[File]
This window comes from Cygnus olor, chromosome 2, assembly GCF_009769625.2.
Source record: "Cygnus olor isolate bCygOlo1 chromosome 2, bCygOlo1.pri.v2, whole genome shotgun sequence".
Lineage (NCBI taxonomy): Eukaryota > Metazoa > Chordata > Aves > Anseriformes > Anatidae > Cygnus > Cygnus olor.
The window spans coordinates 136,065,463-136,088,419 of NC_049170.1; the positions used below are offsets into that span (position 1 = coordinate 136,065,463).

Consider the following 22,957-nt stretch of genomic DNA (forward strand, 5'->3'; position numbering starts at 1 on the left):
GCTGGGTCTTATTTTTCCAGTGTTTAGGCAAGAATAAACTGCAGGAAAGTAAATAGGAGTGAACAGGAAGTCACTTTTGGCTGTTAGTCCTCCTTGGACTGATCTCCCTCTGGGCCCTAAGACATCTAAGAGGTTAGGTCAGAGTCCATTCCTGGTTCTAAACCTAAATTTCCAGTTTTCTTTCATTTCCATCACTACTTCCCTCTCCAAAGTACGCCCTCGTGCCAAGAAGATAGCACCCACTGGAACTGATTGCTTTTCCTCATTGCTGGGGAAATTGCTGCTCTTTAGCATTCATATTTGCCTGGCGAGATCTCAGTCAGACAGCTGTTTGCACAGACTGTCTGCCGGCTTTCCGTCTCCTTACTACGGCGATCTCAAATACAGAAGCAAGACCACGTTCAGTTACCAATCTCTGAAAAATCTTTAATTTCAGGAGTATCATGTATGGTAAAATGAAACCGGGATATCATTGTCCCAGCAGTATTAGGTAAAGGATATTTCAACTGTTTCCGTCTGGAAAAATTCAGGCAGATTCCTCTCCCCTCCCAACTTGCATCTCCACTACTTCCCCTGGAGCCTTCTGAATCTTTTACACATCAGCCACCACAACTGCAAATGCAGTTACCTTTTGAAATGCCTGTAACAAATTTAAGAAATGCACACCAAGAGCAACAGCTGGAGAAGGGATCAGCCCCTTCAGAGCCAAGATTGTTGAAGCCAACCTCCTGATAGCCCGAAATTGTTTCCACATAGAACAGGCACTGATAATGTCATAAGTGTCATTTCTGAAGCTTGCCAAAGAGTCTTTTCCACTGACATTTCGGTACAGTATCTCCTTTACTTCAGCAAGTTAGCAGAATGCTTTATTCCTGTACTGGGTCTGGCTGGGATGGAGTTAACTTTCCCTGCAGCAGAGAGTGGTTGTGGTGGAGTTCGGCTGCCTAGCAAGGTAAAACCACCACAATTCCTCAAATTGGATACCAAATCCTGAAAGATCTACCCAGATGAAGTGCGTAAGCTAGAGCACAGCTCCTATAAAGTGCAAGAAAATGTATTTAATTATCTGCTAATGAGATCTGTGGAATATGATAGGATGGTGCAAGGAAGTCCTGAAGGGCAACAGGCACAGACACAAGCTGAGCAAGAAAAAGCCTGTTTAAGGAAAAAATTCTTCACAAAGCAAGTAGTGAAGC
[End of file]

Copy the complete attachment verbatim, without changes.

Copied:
This window comes from Cygnus olor, chromosome 2, assembly GCF_009769625.2.
Source record: "Cygnus olor isolate bCygOlo1 chromosome 2, bCygOlo1.pri.v2, whole genome shotgun sequence".
Lineage (NCBI taxonomy): Eukaryota > Metazoa > Chordata > Aves > Anseriformes > Anatidae > Cygnus > Cygnus olor.
The window spans coordinates 136,065,463-136,088,419 of NC_049170.1; the positions used below are offsets into that span (position 1 = coordinate 136,065,463).

Consider the following 22,957-nt stretch of genomic DNA (forward strand, 5'->3'; position numbering starts at 1 on the left):
GCTGGGTCTTATTTTTCCAGTGTTTAGGCAAGAATAAACTGCAGGAAAGTAAATAGGAGTGAACAGGAAGTCACTTTTGGCTGTTAGTCCTCCTTGGACTGATCTCCCTCTGGGCCCTAAGACATCTAAGAGGTTAGGTCAGAGTCCATTCCTGGTTCTAAACCTAAATTTCCAGTTTTCTTTCATTTCCATCACTACTTCCCTCTCCAAAGTACGCCCTCGTGCCAAGAAGATAGCACCCACTGGAACTGATTGCTTTTCCTCATTGCTGGGGAAATTGCTGCTCTTTAGCATTCATATTTGCCTGGCGAGATCTCAGTCAGACAGCTGTTTGCACAGACTGTCTGCCGGCTTTCCGTCTCCTTACTACGGCGATCTCAAATACAGAAGCAAGACCACGTTCAGTTACCAATCTCTGAAAAATCTTTAATTTCAGGAGTATCATGTATGGTAAAATGAAACCGGGATATCATTGTCCCAGCAGTATTAGGTAAAGGATATTTCAACTGTTTCCGTCTGGAAAAATTCAGGCAGATTCCTCTCCCCTCCCAACTTGCATCTCCACTACTTCCCCTGGAGCCTTCTGAATCTTTTACACATCAGCCACCACAACTGCAAATGCAGTTACCTTTTGAAATGCCTGTAACAAATTTAAGAAATGCACACCAAGAGCAACAGCTGGAGAAGGGATCAGCCCCTTCAGAGCCAAGATTGTTGAAGCCAACCTCCTGATAGCCCGAAATTGTTTCCACATAGAACAGGCACTGATAATGTCATAAGTGTCATTTCTGAAGCTTGCCAAAGAGTCTTTTCCACTGACATTTCGGTACAGTATCTCCTTTACTTCAGCAAGTTAGCAGAATGCTTTATTCCTGTACTGGGTCTGGCTGGGATGGAGTTAACTTTCCCTGCAGCAGAGAGTGGTTGTGGTGGAGTTCGGCTGCCTAGCAAGGTAAAACCACCACAATTCCTCAAATTGGATACCAAATCCTGAAAGATCTACCCAGATGAAGTGCGTAAGCTAGAGCACAGCTCCTATAAAGTGCAAGAAAATGTATTTAATTATCTGCTAATGAGATCTGTGGAATATGATAGGATGGTGCAAGGAAGTCCTGAAGGGCAACAGGCACAGACACAAGCTGAGCAAGAAAAAGCCTGTTTAAGGAAAAAATTCTTCACAAAGCAAGTAGTGAAGC